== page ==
In THE BOX JUMPER you have a character who contracts polio and you describe the symptoms and treatment of the disease in some detail. Where does your knowledge come from?

Back to Mom’s tenure at St. Agnes as an operating room nurse for this one….she worked acover lot of Saturdays then and sometimes she’d bring me with her to work. She taught me to wrap instruments for the autoclave (to sterilize them) and how to powder the surgeons’ gloves. I thought it was fun—a game—like when we went to visit her friend Yolanda who
worked in the hospital lab and Yoli would show me how the centrifuge worked and let me look at blood and pathogens under a microscope. At any rate, sometime when I was about five, my mother either showed me or we cut through what used to be a polio ward. It was empty of patients but there were rows and rows of huge hospital-tan iron lungs. Don’t ask me how, but in some way I immediately understood that those slanted mirrors mounted over the space for the patients’ heads were there because it was the only way the sufferers could have any meaningful human contact and see people face to face. And I remember crying about it and the image and feeling never left me.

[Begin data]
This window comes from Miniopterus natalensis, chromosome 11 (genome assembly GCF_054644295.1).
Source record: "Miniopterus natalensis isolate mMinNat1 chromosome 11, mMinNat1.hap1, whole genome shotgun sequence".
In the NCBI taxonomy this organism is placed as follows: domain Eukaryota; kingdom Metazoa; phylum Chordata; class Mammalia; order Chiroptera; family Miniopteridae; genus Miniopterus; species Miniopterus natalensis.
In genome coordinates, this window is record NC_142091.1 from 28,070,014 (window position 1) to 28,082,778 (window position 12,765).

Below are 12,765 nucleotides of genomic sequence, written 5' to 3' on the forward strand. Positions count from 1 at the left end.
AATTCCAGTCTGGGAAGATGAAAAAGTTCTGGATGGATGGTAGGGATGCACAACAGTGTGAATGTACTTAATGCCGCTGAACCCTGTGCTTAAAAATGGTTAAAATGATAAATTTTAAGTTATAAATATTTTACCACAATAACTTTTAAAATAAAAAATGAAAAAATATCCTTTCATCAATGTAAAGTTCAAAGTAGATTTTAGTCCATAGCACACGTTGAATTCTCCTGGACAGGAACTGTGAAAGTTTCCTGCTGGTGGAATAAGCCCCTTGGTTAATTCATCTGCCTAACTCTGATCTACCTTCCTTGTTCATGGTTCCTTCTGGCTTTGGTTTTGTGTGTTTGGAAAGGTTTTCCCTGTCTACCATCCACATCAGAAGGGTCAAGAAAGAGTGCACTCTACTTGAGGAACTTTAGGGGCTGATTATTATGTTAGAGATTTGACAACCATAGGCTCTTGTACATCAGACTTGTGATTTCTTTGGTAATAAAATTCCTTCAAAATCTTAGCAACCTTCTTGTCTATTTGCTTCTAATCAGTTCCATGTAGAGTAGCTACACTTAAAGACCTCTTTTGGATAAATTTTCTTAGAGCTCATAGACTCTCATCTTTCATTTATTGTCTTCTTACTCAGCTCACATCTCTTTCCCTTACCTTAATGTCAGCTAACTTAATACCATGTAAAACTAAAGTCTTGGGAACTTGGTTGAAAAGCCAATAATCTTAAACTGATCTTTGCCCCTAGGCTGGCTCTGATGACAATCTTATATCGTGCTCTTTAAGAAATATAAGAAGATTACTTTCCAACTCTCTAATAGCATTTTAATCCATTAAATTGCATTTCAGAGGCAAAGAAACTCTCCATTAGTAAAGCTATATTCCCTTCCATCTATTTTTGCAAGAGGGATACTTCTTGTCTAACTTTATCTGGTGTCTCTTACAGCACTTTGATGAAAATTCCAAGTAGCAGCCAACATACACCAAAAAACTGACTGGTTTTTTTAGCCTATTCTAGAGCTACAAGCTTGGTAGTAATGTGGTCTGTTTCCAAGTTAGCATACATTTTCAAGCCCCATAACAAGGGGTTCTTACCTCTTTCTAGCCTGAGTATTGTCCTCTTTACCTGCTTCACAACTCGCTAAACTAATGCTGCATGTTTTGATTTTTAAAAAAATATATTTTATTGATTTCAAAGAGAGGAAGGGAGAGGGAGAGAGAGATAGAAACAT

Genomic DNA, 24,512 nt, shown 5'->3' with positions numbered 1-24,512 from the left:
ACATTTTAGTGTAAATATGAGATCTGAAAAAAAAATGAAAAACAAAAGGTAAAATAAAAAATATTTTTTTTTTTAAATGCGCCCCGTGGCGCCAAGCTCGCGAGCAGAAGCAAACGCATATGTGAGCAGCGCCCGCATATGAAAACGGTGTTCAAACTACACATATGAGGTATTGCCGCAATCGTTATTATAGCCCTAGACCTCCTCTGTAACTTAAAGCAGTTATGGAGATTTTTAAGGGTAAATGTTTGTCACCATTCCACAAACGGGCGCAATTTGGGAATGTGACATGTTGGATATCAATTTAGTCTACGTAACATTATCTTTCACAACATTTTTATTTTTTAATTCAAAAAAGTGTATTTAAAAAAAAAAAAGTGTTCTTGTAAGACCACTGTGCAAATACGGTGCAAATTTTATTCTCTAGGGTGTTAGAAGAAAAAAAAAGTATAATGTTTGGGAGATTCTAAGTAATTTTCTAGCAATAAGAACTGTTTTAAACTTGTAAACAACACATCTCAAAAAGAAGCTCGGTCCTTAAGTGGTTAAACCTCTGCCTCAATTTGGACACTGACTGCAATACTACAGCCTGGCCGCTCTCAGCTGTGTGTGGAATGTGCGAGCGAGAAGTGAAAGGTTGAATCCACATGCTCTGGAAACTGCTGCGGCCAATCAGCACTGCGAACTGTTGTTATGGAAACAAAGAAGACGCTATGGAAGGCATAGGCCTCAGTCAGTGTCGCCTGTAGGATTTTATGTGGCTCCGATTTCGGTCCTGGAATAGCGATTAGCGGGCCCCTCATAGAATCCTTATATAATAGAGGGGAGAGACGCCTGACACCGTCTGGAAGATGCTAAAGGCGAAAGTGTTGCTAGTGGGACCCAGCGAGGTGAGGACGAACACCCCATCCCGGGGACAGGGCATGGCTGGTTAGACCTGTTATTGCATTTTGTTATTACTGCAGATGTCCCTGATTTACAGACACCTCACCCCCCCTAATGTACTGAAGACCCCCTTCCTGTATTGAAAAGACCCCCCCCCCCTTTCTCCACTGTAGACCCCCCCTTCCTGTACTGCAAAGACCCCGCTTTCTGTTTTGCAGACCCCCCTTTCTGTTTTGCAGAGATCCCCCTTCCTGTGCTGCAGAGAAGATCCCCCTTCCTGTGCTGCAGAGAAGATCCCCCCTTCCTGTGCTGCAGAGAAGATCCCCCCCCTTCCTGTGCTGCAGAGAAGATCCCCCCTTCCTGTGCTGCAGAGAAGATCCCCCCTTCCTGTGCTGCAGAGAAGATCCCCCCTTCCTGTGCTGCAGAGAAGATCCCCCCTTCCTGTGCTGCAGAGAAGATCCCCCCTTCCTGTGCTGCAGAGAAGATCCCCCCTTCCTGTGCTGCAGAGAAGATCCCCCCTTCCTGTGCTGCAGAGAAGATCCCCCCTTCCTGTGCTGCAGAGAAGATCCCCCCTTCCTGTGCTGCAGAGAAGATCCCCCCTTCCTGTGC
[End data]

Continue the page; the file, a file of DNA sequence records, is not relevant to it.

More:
Also in THE BOX JUMPER you’ve created a historical horror story of madness and possession that is also an engaging and intriguing murder mystery. What inspired you to choose that subject? Why did you want to center the tale around Harry Houdini?

Harry Houdini came first—and that was thanks to Paul Leyden because I’d had this idea about combining magic with spiritualism and I wasn’t sure if I should just make up a magician and he suggested that people are more interested in “true life” centered events and that I should use Houdini. The plot built itself as I worked and researched.

Any other projects forthcoming that you’d like to talk about?